Each year I worked with my leadership team to evaluate children’s ministry programs and looked for ways to make them better. Angie, a mom of three, and advocate for neurodivergent kids, wondered if there might be a better way to structure the Sunday morning experience for all kids to help them feel fully welcome at church in their own bodies. Because of her experience with neurodiversity, we began offering activity choices each week so kids could participate in ways appropriate for the particular day and how they were feeling. Kids who needed to run around could play games in the gym, kids who needed quiet could do an art project, and kids wanting to talk could do a service or drama or science activity together. Angie’s advocacy for all kids and their ability to be fully themselves at church was key to providing an atmosphere and experience appropriate for all neurodivergent and neurotypical kids.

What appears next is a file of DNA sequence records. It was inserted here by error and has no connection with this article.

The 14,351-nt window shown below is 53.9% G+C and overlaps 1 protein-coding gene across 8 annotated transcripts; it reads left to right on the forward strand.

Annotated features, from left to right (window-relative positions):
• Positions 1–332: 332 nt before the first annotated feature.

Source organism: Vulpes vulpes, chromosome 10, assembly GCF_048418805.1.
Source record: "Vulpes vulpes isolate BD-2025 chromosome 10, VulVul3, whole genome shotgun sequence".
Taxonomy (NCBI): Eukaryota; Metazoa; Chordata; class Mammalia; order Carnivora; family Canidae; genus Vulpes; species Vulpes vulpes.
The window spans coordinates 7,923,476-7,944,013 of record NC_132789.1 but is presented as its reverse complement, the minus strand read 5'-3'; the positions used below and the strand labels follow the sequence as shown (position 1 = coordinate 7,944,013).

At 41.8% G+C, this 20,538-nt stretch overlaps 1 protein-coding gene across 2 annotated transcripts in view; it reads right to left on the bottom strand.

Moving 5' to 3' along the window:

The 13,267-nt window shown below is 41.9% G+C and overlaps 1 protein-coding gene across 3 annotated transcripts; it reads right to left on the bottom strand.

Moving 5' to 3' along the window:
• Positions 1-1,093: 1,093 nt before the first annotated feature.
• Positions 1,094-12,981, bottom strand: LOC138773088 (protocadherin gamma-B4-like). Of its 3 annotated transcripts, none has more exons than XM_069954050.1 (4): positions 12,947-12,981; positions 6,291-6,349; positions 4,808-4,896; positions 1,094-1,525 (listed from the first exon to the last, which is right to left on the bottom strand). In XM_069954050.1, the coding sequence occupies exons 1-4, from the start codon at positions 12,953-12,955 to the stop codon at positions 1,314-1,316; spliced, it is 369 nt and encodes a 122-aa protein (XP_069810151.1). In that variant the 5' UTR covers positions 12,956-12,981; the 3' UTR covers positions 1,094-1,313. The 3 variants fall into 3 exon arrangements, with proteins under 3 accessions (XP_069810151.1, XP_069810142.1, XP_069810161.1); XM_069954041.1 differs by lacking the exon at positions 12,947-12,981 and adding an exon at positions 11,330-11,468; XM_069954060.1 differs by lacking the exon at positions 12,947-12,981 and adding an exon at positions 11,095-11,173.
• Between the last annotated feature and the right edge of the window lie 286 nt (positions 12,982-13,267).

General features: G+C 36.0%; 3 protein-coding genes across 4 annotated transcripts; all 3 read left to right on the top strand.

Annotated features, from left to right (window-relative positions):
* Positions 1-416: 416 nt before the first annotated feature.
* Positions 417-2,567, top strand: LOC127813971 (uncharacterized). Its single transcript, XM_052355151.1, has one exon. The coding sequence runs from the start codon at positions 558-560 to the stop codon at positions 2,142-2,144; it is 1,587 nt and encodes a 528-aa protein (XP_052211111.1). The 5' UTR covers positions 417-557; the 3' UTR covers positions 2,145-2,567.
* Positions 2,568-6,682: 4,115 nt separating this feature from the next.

I’m quite certain God was present and working through that first phone call with Josie. It changed everything for me and the people I worked with. New life was ushered in, and all people were welcome to bring themselves – their full child-of-God humanity.  It is our responsibility as church leaders to figure out how to steward everyone’s gifts in our contexts. Are people invited to bring their full humanity to church? If not – how might you adjust your spaces or programs? Who can help you figure out what to change and how to change it? For inspiration, read “Amplifying Our Witness,” by Benjamin Conner – a book encouraging congregations to adopt a new, practice-centered approach to ministry that includes and amplifies the witness of adolescents with developmental disabilities. If movies are more your jam, watch “Certain Proof,” a documentary about three kids with cerebral palsy who, along with their fierce mamas, struggle to prove their worth in public school systems. 

As church leaders, we are called to carefully steward the gifts and talents of all people in our congregations – because all people carry Christ’s light inside of them.

About the Author

Arlene Flancher

Arlene Flancher is new to the Luther Seminary Innovation Team, serving as the Program Coordinator for the Stewardship Leader's Program and the Children, Youth, and Family department. She enjoys being outside in stunningly beautiful places, hanging out in Denver, Chicago, or New York with one of her three adult kids, walking her 85 pound golden retriever, or reading a finely crafted mystery novel.